Special Ed Squeeze


Special Ed Squeeze: General education funds needed for special education

April 27, 2013 11:38 pm  •  LINDSAY FIORI

RACINE COUNTY — Local school districts are robbing Peter to pay Paul.

The districts, facing an increasing cost of special education while state funding for it tends to remain flat, are taking more money from regular education students to serve their disabled counterparts, officials have said.

This reality is a result of how federal special education law, state school district revenue caps and special education funding all intersect. The arrangement may persist because of federal sequestration cuts and because flat state special education funding is recommended in Republican Gov. Scott Walker’s 2013-15 budget.

That possibility has area school districts and disability rights groups clamoring for more state funding. Their pleas have local legislators giving the yet-to-be-approved budget a harder look.

Impact on local schools

“We can’t specifically (raise taxes) an additional amount for special education purposes,” explained Racine Unified Budget Manager Marc Duff, “so we end up cutting in the regular education classroom or cutting maintenance of buildings” to fund special education.

Other Wisconsin districts are experiencing a similar trend, according to the state Department of Public Instruction.

“Federal and state categorical aids for special education have not increased at the same rate as costs,” DPI reports. With revenue limits,

“rising special education costs have essentially reduced the spending authority of some school districts for regular education.”

The Burlington Area School District has not seen that yet but likely will by 2014-15 if special education funding doesn’t increase, said Superintendent Peter Smet.

In Unified, the amount of general fund dollars paying for special education has increased since 2003-04, from $28.5 million then to $34.3 million this school year, Duff said.

It’s true that increase has come at the same time overall district enrollment has gone down. But Unified nonetheless faces a deficit at the start of each budget season, has ever-growing maintenance lists and has not given staff raises in several years, Unified officials said.

Why general funds take a hit

Laws require public schools to provide necessary services to special education students. The federal Individuals with Disabilities Education Act, or IDEA, also requires a “maintenance of effort” when it comes to special education funding.

That means districts have to spend the same amount or more each year on special education, unless they have a drastic reduction in special education students or a big turnover in special education staff that results in higher-paid older teachers being replaced with younger lower-paid ones, said Unified Superintendent Ann Laing.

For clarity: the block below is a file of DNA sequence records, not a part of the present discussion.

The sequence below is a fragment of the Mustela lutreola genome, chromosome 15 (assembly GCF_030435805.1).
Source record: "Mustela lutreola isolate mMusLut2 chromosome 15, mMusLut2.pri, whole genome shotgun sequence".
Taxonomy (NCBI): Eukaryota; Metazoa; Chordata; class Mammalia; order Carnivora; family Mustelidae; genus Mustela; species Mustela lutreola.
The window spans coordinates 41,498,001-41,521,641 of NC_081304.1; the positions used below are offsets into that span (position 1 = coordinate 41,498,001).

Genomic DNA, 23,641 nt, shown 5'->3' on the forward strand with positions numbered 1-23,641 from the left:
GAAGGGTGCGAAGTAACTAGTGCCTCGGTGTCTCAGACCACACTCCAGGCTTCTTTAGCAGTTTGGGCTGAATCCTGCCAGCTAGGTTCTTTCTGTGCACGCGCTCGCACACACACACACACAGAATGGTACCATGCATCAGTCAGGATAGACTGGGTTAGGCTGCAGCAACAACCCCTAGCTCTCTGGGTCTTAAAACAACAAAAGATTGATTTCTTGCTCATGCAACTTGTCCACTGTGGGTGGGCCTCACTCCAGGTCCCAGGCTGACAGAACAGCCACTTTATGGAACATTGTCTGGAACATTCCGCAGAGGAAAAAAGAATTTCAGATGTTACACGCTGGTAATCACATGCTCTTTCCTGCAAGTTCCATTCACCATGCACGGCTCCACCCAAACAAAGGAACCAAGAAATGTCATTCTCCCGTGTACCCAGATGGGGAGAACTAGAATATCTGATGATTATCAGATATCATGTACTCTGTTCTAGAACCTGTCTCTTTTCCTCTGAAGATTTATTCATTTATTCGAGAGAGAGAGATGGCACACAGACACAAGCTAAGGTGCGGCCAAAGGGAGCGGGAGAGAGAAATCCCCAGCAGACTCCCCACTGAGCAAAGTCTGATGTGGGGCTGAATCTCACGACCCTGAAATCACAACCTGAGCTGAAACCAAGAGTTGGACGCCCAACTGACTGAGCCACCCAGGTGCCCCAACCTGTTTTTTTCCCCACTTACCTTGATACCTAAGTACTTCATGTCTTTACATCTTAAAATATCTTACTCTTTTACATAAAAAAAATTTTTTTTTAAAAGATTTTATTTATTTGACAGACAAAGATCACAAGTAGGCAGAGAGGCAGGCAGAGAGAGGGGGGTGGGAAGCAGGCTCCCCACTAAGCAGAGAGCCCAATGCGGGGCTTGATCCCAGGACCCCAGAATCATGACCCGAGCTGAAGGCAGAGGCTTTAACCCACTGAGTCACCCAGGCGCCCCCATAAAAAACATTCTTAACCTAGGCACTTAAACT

Therefore, if special education cost increases grow faster than state and federal aid for those services — as they have in Unified over the last decade even when factoring in higher staff health care and pension contributions — the district can’t just provide fewer special education services or spend less in that area, Duff said.

The district also can’t just take the difference from taxpayers because of state-imposed school district revenue caps, Duff added, so the extra special education money needed trimming from the district’s general fund.

Looking ahead

Unified’s budgeting for next year is in such early stages Laing could not say what might get cut if flat special education funding happens.

Assembly Speaker Robin Vos, R-Rochester, and state Rep. Cory Mason, D-Racine, both said they’d like to allocate more money to schools. Mason wants a “substantial” increase to special education funding while Vos said “we hope to find more money for schools” but it’s too early in the budget process to know how that might work.

The budget should be approved by the end of June, Vos said.

Laing is optimistic the final document will help schools, she said: “We’re hoping the Legislature will, with all the feedback around the state, realize flat funding will not work for any district in the state.”

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By the Numbers: Unified Special Education

Description 2003-04 2012-13 Change
Total special education expenses $44.4M $53.8 M +$9.4M
State special education adi $11.3M $12 M +$700,000
Federal special education aid $4.6M $7.4M +$2.8M
Special education students 3,644 3,646 +2
Total district enrollment 21,457 20,577 -880

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